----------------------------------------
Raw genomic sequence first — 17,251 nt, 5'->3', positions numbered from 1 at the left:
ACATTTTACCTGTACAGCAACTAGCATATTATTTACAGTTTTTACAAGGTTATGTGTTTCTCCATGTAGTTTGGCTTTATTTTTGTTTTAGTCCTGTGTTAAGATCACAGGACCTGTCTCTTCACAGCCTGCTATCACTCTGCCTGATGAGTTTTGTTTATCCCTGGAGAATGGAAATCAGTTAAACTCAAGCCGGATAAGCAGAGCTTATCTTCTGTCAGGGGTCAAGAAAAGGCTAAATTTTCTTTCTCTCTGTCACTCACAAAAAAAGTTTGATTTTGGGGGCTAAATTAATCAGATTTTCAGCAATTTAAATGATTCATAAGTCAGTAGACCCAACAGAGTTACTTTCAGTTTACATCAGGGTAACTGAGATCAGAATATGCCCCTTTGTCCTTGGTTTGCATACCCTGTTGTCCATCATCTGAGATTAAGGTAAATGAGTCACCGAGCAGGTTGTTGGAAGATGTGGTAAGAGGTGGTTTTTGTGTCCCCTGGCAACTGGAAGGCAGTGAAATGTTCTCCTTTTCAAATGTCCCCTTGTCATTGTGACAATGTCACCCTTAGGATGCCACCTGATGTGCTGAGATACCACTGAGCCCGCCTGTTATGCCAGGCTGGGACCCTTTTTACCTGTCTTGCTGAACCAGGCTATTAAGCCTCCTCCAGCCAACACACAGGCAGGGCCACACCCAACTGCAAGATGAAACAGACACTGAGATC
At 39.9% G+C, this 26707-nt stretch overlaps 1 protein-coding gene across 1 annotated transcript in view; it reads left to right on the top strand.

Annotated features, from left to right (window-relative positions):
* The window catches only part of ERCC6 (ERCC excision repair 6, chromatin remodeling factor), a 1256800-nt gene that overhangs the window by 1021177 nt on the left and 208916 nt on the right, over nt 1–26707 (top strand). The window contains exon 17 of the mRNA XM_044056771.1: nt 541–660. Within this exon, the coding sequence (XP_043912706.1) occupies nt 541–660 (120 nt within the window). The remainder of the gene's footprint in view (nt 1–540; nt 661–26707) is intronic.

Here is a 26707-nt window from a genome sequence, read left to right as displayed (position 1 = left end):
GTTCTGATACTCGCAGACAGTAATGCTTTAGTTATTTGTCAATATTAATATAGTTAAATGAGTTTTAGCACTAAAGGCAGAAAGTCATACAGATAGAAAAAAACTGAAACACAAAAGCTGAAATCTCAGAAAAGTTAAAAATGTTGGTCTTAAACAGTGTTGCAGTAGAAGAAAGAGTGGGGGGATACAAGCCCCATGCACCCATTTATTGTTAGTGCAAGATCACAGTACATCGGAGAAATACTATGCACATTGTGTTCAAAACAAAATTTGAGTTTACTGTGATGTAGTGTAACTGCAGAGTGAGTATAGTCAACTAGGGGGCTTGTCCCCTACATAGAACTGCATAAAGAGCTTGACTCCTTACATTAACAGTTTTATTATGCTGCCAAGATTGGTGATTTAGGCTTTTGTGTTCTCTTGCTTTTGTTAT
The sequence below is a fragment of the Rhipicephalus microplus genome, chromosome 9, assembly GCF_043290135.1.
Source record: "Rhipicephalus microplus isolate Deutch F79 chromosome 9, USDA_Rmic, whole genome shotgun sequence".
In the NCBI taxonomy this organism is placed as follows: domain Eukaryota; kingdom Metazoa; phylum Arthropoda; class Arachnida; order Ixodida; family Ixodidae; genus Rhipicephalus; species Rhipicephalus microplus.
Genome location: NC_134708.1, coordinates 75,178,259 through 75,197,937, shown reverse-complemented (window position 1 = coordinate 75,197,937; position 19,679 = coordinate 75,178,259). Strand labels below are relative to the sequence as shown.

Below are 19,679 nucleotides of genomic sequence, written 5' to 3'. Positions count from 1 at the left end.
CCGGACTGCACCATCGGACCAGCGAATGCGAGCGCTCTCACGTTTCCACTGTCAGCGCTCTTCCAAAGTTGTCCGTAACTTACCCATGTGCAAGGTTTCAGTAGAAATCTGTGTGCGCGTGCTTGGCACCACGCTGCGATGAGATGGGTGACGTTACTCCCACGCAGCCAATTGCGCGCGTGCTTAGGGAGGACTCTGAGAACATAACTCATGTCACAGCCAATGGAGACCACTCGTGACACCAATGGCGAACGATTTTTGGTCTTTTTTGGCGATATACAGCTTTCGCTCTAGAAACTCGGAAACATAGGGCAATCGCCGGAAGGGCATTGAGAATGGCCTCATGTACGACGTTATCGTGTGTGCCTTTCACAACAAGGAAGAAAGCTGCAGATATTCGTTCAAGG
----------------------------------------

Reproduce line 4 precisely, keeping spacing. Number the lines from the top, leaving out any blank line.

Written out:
Annotated features, from left to right (window-relative positions):